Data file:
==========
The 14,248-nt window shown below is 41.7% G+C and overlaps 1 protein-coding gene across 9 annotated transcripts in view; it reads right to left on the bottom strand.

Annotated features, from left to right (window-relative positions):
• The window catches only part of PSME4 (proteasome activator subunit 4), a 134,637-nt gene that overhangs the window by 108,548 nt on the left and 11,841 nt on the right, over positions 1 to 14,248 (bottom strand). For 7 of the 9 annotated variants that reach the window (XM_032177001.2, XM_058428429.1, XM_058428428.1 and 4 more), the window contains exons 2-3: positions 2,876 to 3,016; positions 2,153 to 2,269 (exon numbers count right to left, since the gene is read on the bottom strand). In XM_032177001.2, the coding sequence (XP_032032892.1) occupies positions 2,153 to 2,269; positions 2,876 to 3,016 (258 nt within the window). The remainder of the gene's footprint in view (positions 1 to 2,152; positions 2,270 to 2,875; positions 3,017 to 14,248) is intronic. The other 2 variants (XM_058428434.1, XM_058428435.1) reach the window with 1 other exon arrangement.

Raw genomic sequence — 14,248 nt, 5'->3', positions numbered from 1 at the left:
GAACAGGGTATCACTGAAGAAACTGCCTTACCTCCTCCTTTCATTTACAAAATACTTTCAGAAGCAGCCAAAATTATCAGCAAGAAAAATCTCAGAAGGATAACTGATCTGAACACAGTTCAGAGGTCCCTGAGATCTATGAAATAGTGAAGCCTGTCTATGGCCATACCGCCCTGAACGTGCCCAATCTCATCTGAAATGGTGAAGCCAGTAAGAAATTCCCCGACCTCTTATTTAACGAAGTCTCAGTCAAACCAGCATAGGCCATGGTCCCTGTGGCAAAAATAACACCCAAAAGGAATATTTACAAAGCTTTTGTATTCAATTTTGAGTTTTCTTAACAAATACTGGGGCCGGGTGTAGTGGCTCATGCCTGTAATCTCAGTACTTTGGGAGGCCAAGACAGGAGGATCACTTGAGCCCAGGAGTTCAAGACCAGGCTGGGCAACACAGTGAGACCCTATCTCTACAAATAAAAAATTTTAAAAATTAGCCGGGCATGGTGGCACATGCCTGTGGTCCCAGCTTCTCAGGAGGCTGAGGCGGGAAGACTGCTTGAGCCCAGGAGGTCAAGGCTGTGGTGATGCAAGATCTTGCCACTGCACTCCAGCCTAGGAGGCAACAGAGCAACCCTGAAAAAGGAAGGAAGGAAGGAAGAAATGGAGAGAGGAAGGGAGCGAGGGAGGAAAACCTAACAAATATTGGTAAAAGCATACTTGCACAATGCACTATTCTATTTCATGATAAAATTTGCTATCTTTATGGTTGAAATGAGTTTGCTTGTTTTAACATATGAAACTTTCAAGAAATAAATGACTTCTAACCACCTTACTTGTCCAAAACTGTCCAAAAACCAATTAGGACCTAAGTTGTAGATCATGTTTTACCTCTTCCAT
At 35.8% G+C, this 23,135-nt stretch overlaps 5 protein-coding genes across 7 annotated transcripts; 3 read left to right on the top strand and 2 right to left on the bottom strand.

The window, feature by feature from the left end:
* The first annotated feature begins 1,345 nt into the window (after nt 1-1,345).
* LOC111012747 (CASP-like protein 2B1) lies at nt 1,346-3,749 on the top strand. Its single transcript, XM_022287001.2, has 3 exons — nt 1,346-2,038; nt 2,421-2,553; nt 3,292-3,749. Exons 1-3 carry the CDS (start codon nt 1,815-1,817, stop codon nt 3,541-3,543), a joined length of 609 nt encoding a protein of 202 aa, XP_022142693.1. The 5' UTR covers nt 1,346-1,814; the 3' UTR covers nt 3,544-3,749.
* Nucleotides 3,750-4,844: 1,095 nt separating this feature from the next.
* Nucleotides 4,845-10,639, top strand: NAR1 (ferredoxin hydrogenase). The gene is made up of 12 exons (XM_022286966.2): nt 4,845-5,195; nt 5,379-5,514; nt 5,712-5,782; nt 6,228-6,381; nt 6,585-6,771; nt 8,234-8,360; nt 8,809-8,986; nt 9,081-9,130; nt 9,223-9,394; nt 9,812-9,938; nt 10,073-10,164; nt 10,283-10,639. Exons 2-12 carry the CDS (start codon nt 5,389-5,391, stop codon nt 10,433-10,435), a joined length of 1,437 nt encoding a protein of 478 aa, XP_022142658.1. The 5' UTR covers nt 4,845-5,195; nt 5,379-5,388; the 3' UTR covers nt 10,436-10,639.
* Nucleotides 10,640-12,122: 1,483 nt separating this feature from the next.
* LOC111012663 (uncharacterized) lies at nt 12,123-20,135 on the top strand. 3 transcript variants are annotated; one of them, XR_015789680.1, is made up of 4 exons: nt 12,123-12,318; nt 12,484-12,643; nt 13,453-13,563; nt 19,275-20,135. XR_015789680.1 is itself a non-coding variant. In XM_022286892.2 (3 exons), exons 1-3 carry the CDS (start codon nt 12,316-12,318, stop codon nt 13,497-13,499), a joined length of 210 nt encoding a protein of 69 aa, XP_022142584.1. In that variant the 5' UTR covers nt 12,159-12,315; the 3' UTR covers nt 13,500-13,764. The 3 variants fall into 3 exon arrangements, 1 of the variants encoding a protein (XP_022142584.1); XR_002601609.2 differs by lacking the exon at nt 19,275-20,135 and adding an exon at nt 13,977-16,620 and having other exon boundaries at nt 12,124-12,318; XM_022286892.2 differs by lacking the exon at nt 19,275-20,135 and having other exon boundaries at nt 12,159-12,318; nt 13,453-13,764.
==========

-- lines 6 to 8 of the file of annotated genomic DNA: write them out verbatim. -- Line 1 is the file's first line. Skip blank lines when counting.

At 35.8% G+C, this 23,135-nt stretch overlaps 5 protein-coding genes across 7 annotated transcripts; 3 read left to right on the top strand and 2 right to left on the bottom strand.

The window, feature by feature from the left end:
* The first annotated feature begins 1,345 nt into the window (after nt 1-1,345).